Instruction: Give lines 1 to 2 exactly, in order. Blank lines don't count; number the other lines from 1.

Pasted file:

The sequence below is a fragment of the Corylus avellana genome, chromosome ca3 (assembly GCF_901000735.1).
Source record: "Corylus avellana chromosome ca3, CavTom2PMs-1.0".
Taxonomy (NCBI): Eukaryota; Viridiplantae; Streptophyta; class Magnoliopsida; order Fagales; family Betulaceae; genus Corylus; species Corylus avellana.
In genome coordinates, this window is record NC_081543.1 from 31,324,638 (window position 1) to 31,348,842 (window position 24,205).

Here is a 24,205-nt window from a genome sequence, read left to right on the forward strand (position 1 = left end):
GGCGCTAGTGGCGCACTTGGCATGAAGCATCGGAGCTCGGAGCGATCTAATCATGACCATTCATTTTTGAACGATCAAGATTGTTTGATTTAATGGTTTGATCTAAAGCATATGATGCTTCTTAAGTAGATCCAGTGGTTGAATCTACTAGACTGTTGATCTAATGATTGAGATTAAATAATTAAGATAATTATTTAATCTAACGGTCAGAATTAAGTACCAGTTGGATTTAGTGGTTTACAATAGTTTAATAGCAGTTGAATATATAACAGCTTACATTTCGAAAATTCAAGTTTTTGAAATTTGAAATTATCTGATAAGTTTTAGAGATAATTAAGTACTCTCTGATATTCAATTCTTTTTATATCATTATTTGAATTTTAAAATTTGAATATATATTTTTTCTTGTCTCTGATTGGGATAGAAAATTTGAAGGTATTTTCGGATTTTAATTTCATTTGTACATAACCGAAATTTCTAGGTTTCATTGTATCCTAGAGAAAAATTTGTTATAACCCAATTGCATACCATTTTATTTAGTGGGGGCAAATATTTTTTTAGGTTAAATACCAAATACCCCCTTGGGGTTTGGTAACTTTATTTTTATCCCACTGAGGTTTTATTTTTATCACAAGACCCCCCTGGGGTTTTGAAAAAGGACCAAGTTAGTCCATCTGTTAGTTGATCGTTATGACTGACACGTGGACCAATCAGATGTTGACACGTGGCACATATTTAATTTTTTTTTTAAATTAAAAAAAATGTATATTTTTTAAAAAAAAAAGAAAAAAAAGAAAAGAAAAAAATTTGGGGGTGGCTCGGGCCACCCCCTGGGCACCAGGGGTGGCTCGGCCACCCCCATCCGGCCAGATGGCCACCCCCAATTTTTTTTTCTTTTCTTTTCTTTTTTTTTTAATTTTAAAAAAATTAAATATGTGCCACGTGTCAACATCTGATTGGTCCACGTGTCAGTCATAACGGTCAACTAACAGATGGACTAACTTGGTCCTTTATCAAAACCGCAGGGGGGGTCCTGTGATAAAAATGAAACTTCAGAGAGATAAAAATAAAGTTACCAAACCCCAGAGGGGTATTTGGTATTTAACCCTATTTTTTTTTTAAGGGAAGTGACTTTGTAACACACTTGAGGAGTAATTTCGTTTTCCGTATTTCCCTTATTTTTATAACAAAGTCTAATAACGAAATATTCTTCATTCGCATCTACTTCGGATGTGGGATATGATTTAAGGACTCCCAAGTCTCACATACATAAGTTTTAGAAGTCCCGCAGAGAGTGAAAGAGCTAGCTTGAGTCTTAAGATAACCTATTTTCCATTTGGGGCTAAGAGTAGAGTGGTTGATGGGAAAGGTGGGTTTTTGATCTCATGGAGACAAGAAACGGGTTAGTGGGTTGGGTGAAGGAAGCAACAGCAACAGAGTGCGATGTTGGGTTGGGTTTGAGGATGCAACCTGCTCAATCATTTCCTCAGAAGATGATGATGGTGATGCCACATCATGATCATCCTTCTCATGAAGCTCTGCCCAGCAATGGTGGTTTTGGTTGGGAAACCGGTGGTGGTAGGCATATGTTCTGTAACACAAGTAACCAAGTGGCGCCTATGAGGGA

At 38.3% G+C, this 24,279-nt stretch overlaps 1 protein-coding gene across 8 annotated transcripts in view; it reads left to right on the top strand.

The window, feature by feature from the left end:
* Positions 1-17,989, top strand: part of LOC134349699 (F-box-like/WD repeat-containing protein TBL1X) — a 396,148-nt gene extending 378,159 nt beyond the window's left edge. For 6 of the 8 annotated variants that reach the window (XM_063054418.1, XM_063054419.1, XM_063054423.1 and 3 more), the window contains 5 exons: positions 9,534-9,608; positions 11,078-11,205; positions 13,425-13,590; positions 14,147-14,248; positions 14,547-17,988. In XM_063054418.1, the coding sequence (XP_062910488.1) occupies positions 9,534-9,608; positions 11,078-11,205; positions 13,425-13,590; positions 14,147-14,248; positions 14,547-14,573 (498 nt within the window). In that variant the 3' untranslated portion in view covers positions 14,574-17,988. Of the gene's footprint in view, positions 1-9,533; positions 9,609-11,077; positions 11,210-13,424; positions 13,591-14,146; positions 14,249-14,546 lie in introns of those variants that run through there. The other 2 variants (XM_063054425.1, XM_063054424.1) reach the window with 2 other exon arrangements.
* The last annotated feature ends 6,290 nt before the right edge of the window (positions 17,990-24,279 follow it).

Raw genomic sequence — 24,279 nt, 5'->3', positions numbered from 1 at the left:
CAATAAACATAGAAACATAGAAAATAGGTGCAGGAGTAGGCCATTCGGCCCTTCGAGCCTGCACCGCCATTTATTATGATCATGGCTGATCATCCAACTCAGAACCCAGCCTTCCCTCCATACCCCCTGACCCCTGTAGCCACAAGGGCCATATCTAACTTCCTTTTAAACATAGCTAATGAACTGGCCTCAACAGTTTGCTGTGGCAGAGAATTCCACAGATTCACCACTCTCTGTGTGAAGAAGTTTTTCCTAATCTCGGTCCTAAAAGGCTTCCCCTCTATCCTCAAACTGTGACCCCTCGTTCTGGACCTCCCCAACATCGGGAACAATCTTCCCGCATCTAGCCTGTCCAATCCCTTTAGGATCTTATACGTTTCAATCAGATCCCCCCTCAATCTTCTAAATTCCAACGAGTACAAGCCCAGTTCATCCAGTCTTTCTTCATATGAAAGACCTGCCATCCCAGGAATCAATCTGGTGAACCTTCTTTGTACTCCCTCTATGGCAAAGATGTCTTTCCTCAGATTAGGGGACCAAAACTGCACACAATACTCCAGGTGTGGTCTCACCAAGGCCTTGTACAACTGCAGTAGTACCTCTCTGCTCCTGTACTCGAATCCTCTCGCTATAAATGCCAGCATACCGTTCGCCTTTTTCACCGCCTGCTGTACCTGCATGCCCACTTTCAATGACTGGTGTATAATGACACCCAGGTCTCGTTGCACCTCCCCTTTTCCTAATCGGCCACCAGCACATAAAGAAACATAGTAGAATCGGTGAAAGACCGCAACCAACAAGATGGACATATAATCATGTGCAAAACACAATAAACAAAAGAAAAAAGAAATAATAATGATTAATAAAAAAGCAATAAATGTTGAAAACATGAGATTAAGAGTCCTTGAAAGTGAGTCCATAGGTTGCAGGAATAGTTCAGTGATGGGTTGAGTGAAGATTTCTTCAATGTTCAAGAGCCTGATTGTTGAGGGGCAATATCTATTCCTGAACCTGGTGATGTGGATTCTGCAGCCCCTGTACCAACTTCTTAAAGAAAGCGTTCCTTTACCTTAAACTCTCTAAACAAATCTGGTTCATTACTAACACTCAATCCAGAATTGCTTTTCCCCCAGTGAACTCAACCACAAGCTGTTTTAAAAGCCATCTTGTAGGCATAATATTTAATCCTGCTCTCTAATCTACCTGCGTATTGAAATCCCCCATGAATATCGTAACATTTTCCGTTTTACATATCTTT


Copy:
The sequence below is a fragment of the Corylus avellana genome, chromosome ca3 (assembly GCF_901000735.1).
Source record: "Corylus avellana chromosome ca3, CavTom2PMs-1.0".